And you wouldn’t have to then take her out of the seat you fought so hard to get her in, only to have her scream louder when you place her in the seat well in front of her brother while you stick your hand in every crevice of the Graco monster. Continue reading
I know some of you with younger babies aren’t going to want to hear this, but it’s true. I had a baby who was a great sleeper, until she woke up one day and after two years decided that was it. She has a crusade on her hands and it’s the fight against a good night’s sleep. And I’m powerless.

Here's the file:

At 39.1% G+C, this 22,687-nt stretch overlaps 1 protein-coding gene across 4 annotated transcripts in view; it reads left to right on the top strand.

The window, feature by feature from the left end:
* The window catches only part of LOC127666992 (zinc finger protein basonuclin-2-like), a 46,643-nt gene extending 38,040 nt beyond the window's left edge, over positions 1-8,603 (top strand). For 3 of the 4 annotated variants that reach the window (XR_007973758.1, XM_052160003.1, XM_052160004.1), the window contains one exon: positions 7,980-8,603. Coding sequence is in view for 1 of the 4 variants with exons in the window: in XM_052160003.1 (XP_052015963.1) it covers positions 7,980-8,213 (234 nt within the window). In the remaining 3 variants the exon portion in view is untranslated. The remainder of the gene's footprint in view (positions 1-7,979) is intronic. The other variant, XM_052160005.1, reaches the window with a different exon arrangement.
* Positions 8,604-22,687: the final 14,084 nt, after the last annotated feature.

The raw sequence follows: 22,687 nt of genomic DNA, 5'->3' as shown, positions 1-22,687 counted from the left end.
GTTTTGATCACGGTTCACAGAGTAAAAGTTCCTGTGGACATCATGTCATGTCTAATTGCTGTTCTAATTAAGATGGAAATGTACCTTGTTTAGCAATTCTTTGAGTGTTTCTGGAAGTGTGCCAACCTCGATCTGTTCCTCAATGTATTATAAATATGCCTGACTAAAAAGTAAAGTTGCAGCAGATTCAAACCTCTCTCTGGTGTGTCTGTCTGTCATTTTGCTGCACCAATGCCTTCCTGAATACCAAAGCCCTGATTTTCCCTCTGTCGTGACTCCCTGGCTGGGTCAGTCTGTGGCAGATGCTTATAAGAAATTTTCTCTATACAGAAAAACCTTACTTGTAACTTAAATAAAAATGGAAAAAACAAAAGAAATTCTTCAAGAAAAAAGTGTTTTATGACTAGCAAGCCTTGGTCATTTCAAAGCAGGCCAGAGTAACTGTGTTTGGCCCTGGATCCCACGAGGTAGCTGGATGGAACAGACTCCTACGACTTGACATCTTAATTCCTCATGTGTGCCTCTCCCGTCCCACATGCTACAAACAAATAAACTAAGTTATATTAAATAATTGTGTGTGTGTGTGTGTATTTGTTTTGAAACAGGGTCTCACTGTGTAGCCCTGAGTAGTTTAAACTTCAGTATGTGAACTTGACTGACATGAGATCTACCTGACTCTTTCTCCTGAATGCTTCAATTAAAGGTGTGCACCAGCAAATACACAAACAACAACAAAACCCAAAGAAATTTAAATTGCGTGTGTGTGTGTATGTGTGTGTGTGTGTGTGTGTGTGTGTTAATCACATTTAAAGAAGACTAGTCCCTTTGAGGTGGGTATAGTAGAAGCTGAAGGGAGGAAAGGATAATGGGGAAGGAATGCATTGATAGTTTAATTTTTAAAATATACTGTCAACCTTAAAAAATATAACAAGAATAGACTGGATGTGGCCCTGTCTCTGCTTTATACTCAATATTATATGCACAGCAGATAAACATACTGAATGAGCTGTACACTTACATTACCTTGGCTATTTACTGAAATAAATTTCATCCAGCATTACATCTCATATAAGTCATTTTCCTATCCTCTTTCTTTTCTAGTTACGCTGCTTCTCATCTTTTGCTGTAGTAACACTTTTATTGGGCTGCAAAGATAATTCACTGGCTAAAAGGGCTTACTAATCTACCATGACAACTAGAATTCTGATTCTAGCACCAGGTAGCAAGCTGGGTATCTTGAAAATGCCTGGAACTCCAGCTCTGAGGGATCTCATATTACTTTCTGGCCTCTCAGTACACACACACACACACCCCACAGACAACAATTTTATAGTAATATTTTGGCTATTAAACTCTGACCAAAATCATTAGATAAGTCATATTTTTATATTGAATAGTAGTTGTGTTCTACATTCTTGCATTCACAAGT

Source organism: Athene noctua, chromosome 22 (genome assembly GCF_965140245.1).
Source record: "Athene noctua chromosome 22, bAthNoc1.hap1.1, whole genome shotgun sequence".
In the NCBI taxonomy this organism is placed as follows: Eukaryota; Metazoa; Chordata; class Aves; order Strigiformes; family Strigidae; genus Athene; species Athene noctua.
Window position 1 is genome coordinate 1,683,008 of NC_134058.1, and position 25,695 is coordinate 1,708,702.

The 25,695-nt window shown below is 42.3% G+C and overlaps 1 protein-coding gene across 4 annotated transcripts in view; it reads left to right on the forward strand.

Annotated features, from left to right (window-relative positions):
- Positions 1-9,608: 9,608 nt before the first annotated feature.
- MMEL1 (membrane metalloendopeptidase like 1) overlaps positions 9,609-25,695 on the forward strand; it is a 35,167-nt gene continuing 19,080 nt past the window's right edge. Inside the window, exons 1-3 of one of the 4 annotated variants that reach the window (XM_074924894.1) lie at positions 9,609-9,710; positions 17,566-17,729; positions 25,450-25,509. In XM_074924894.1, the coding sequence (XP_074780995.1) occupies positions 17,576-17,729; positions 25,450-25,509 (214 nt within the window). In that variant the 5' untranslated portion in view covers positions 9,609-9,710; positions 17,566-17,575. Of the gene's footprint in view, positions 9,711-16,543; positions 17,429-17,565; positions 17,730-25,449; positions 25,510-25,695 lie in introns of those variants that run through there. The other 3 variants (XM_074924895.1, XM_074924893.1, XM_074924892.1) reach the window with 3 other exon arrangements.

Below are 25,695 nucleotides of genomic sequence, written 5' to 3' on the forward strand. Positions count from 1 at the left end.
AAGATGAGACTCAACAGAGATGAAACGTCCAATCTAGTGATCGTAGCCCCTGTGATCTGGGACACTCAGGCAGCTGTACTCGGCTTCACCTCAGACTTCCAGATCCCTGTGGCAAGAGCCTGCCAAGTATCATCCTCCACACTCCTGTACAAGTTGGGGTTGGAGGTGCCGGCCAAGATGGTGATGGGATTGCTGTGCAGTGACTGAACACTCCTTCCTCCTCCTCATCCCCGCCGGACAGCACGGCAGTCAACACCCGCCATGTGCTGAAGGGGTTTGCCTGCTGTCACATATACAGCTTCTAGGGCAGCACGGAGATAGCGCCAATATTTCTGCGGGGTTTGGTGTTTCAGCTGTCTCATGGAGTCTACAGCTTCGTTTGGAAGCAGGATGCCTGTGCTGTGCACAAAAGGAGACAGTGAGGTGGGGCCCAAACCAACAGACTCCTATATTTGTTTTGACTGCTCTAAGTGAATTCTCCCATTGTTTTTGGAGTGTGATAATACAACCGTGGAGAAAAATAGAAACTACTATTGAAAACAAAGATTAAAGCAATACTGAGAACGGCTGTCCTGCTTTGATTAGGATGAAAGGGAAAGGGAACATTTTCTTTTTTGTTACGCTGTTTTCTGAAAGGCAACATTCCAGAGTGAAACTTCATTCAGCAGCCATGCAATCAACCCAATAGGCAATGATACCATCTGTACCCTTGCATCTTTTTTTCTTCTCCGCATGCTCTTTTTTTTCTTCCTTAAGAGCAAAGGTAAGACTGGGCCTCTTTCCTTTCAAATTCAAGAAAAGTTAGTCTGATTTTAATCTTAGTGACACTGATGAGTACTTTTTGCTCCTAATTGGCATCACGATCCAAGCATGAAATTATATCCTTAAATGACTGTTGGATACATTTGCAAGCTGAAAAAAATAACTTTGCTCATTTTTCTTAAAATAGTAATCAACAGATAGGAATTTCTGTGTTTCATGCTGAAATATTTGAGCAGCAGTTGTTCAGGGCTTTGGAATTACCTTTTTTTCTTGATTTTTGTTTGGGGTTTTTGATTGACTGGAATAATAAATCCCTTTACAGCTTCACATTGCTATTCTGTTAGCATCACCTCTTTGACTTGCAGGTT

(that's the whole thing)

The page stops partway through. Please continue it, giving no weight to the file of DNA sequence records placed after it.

Read more about our rediscovered sleep deprivation in my feature at Mommyish:
My Great Sleeper Is Suddenly A Crib Hating Tyrant
Has anyone been through this weird regression? Nothing is out of the ordinary – no changes, no travel, no daylight savings, etc. Will it pass? My sanity needs to know.
Gavin’s school is holding its annual book fair this week. I love a book fair. Walking into a room or hallway transformed to display all sorts of stories exhilarates me. In preschool you will find big pink books, small open-the-flap books, books that pop with color or sparkle. I love every bit of it. Or did. Until this year when I was the victim of some book fair momfoolery. What’s momfoolery? Oh, that’s when you thought you had it all figured out, but your kid schools you in a major way. Continue reading